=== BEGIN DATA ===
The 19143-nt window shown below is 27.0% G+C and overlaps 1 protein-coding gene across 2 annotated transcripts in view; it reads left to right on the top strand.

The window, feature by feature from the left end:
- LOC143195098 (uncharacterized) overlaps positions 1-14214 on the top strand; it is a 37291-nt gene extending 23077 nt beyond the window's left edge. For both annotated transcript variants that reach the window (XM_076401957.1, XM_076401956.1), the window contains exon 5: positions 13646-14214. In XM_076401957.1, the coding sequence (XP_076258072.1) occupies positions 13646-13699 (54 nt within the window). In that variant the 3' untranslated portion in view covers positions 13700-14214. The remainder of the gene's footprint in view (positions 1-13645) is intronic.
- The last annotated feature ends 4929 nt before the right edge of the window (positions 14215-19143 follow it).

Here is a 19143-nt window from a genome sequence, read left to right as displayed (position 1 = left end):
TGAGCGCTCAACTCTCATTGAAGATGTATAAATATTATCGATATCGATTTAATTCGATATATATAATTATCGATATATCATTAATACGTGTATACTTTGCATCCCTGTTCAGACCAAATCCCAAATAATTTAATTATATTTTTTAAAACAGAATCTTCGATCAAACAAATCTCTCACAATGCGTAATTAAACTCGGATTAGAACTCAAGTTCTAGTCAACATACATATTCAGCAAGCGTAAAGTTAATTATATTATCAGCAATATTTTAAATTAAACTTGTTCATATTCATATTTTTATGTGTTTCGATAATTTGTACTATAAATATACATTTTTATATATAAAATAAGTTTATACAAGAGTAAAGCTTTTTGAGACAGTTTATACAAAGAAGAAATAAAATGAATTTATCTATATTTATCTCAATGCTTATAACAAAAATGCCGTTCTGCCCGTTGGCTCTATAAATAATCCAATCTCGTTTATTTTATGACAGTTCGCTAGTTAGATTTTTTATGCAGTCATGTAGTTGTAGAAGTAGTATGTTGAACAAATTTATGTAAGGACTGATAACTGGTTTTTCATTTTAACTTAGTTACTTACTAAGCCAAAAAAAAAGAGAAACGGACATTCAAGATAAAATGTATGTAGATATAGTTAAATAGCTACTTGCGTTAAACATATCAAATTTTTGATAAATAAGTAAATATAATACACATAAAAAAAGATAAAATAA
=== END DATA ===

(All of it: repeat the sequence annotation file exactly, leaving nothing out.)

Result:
The 19143-nt window shown below is 27.0% G+C and overlaps 1 protein-coding gene across 2 annotated transcripts in view; it reads left to right on the top strand.

The window, feature by feature from the left end:
- LOC143195098 (uncharacterized) overlaps positions 1-14214 on the top strand; it is a 37291-nt gene extending 23077 nt beyond the window's left edge. For both annotated transcript variants that reach the window (XM_076401957.1, XM_076401956.1), the window contains exon 5: positions 13646-14214. In XM_076401957.1, the coding sequence (XP_076258072.1) occupies positions 13646-13699 (54 nt within the window). In that variant the 3' untranslated portion in view covers positions 13700-14214. The remainder of the gene's footprint in view (positions 1-13645) is intronic.
- The last annotated feature ends 4929 nt before the right edge of the window (positions 14215-19143 follow it).

Here is a 19143-nt window from a genome sequence, read left to right as displayed (position 1 = left end):
TGAGCGCTCAACTCTCATTGAAGATGTATAAATATTATCGATATCGATTTAATTCGATATATATAATTATCGATATATCATTAATACGTGTATACTTTGCATCCCTGTTCAGACCAAATCCCAAATAATTTAATTATATTTTTTAAAACAGAATCTTCGATCAAACAAATCTCTCACAATGCGTAATTAAACTCGGATTAGAACTCAAGTTCTAGTCAACATACATATTCAGCAAGCGTAAAGTTAATTATATTATCAGCAATATTTTAAATTAAACTTGTTCATATTCATATTTTTATGTGTTTCGATAATTTGTACTATAAATATACATTTTTATATATAAAATAAGTTTATACAAGAGTAAAGCTTTTTGAGACAGTTTATACAAAGAAGAAATAAAATGAATTTATCTATATTTATCTCAATGCTTATAACAAAAATGCCGTTCTGCCCGTTGGCTCTATAAATAATCCAATCTCGTTTATTTTATGACAGTTCGCTAGTTAGATTTTTTATGCAGTCATGTAGTTGTAGAAGTAGTATGTTGAACAAATTTATGTAAGGACTGATAACTGGTTTTTCATTTTAACTTAGTTACTTACTAAGCCAAAAAAAAAGAGAAACGGACATTCAAGATAAAATGTATGTAGATATAGTTAAATAGCTACTTGCGTTAAACATATCAAATTTTTGATAAATAAGTAAATATAATACACATAAAAAAAGATAAAATAA